The outcome of all this was that he did go into remission. He was not “all clear” or “cancer free” or “complete cured” … he was in remission; the cancer cells had shrunk and were no longer active within his body, but the dead tumour remains inside him to this day, because they could not remove it with surgery.
His story, for want of a better word, did not end there. The road to recovery was long and there were many late side effects.
The most shocking side effect was a new cancer, caused by the radiotherapy.
As a parent of a child with cancer, you never relax, and remain fully aware of the fact that the cancer could return.
In my son’s case, he did not relapse, but he developed a new cancer in 2014. A lump on his cheek was diagnosed as Osteosarcoma (bone cancer), and it had been caused by the radiotherapy.
The “good” news was that it could be removed with surgery. He would need more chemotherapy first though.
We were prepared, or so we thought, for what was in store for him. Having already been through one diagnosis, we were in reasonably familiar territory. It felt like a strangely safe bubble to be in.
Chemotherapy had other ideas and was quite ruthless in the way it attacked both good (healthy) and bad (cancer) cells. His body was not strong enough to continue the planned treatment. The oncologists were concerned that this new chemo, on top of the chemo he had when he was younger, was causing too much damage to his organs, so they finished his treatment early.
After a short break to allow him to get his strength up, my son underwent almost 24 hours of surgery to remove the cancer from his jawbone and reconstruct his face. The reconstruction used donor bone and tissue from his leg, to make a new jaw. It also left him with very many scars. It did save his life though.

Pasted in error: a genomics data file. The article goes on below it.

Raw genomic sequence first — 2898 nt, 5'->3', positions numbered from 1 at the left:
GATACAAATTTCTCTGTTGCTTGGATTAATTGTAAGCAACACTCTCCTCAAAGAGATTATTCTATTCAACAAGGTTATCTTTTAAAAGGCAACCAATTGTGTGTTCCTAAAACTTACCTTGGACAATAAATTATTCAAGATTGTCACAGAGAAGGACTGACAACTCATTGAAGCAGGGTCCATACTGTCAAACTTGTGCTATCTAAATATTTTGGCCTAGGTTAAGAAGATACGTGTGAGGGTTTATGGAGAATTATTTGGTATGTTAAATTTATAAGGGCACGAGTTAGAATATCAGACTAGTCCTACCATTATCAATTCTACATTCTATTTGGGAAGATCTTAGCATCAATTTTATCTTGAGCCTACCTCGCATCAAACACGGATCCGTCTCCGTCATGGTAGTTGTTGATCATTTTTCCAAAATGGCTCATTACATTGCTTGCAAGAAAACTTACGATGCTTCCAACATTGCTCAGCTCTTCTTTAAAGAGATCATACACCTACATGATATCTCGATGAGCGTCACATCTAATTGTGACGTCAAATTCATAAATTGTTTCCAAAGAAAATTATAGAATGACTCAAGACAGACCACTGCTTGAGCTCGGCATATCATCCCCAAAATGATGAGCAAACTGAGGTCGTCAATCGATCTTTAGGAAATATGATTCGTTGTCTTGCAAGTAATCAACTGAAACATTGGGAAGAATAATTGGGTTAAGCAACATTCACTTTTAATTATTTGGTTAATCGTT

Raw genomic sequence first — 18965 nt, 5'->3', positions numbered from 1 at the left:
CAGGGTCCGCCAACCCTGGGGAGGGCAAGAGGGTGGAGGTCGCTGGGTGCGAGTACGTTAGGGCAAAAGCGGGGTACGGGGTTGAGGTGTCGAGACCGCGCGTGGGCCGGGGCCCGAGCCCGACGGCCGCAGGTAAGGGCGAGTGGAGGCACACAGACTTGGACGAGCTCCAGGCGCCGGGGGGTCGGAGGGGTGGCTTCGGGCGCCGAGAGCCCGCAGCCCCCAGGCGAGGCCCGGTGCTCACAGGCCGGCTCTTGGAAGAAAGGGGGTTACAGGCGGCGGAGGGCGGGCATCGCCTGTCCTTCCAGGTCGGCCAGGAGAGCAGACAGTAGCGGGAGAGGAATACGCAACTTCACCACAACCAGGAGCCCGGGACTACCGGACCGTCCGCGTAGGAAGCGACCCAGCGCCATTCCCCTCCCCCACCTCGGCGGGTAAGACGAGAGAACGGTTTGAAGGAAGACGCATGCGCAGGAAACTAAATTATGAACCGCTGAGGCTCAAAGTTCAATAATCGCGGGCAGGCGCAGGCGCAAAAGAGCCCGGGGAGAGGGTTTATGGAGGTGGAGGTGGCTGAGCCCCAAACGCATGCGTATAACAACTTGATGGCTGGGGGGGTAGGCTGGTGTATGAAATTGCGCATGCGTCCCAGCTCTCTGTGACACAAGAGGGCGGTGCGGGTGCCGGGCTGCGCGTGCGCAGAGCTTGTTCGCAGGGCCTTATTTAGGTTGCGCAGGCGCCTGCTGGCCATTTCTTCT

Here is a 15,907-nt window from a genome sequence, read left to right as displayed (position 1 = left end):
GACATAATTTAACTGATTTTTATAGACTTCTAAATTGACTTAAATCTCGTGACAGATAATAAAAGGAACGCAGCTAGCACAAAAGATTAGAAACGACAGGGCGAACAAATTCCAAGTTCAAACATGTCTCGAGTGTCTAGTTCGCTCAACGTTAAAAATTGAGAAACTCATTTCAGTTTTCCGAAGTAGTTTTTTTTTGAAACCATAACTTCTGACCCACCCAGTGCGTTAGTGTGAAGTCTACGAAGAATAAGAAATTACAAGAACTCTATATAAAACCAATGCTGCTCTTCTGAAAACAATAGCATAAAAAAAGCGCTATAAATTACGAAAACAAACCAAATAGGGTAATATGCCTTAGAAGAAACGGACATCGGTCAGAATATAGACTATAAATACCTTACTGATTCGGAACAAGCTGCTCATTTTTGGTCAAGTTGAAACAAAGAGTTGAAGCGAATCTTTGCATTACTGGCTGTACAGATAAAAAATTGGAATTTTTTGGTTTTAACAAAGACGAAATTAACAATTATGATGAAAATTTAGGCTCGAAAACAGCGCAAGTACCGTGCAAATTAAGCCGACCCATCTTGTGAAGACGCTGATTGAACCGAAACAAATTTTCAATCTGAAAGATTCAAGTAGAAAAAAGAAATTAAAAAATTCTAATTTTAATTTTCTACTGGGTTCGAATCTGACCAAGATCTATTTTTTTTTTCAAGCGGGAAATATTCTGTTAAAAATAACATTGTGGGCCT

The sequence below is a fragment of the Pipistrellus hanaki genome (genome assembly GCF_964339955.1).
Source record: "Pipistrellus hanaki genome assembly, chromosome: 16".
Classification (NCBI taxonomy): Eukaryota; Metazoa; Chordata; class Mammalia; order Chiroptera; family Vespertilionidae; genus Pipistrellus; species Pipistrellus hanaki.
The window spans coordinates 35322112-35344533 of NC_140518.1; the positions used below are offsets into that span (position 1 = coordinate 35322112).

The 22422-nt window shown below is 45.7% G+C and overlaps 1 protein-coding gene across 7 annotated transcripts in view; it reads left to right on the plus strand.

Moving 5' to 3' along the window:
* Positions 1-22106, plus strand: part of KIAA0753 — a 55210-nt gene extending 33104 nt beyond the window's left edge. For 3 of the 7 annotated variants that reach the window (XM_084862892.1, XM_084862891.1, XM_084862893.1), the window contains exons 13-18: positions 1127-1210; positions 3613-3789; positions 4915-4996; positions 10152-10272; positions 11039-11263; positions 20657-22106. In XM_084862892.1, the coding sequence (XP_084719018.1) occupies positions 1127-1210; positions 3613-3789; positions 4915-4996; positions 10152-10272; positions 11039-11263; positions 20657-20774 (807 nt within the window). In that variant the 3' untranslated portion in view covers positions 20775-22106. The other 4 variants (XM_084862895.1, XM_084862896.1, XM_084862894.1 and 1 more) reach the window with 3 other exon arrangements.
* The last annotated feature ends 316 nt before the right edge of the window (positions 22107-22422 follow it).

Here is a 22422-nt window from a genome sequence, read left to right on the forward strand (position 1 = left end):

On this occasion he was told that his body was free of that particular cancer. Cause for celebration, except that it doesn’t come with any guarantees, and, we will always worry about his health. Especially as, six months after that surgery, an infection threatened his new jaw and he had more hours of surgery to the area to repair the damage. This time they took donor tissue from his arm, and they left more scars.
I am without doubt that the delay in his initial diagnosis will have continued repercussions throughout his life, along with the long term side effects he has to manage daily.
To help with the extra expenses associated with my son’s illness, we set up a Go Fund Me page. The page is still “live” as it provides a detailed record of what happened following his second diagnosis.
If you need information about Childhood Cancer in general, then I suggest you visit Clic Sargent. They are an excellent charity and have provided us and many other families with both financial and practical support.
For information about the signs and symptoms of Childhood Cancer, there are two main sites:
I deliberately haven’t provided a lot of extra detail on this page as it would make it a very long read. However, I intend to write some individual posts about some of the more personal aspects of my son’s case.
Thank you so much for visiting my blog and reading this page. Please feel free to share it with others to help spread awareness.